Eye battery 11A further comprises a bearing plate 46 fixed relative to housing 12A and arranged in surface-to-surface contact with a radially inner portion of first side 18.1 of cylinder power scale 18. Bearing plate 46 is preferably formed of ultra high molecular weight (UHMW) plastic or other low friction material so as to minimize a coefficient of friction between the surface of bearing plate 46 and first side 18.1 of scale 18. The pair of fastener holes 45 through bearing insert 32 are alignable with a pair of fastener holes 47 provided through bearing plate 46, whereby the bearing insert 32 and bearing plate 46 can be fixed to housing 12A by a pair of fasteners (not shown).
 As will be appreciated from the foregoing description, the irregular three-point bearing arrangement on the outside of the cylinder power scale according to the prior art is replaced by an internal bearing arrangement providing first and second retaining surfaces 40 and 44 distributed uniformly about a rotational axis of the scale through an included angle limited by the width of cut-out region 34 in bearing insert 32. In accordance with the present invention, the included angle of first and second retaining surfaces 40 and 44 about a central axis of bearing insert 32 is greater than 180° and preferably as large as possible. In a current commercial embodiment, the included angle through which first and second retaining surfaces 40 and 44 continuously extend is approximately 300°. The improved bearing arrangement of the present invention eliminates binding, uneven frictional resistance, and assembly problems associated with the prior art to provide repeatably accurate rotation of cylinder power scale 18 throughout the lifetime of the instrument.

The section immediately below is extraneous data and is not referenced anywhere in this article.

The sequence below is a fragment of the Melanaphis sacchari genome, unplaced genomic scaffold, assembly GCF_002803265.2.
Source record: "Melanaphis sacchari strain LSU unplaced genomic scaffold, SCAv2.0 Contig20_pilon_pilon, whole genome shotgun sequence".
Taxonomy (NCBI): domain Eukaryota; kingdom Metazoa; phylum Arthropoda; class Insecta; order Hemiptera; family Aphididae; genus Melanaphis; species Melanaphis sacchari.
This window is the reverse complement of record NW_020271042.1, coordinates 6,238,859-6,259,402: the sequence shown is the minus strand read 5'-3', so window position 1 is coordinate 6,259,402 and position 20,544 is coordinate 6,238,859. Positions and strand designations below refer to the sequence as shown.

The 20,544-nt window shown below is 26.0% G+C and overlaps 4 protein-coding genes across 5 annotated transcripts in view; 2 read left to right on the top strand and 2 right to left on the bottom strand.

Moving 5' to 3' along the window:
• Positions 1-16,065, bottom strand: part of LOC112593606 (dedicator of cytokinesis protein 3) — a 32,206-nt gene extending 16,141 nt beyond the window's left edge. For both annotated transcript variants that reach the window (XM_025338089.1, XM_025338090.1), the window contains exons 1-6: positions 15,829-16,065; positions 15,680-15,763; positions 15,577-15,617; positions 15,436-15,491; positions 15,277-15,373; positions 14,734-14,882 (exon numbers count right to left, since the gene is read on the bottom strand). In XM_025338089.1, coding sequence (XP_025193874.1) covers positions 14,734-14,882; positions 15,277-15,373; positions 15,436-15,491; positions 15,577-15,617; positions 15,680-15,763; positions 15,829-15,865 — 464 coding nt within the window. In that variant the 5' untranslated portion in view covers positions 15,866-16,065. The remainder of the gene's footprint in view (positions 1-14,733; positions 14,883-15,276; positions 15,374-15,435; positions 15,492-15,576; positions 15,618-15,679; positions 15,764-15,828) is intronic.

|Cited Patent||Filing date||Publication date||Applicant||Title|
|US2151733||May 4, 1936||Mar 28, 1939||American Box Board Co||Container|
|CH283612A *||Title not available|
|FR1392029A *||Title not available|
|FR2166276A1 *||Title not available|
|GB533718A||Title not available|
|Citing Patent||Filing date||Publication date||Applicant||Title|
|WO2006034362A1 *||Sep 21, 2005||Mar 30, 2006||Brian W Crain||Apparatus and methods for demonstrating the effects of anti-reflective lens coatings|
|May 1, 2002||AS||Assignment|
|Feb 27, 2003||AS||Assignment|
|Jan 13, 2006||AS||Assignment|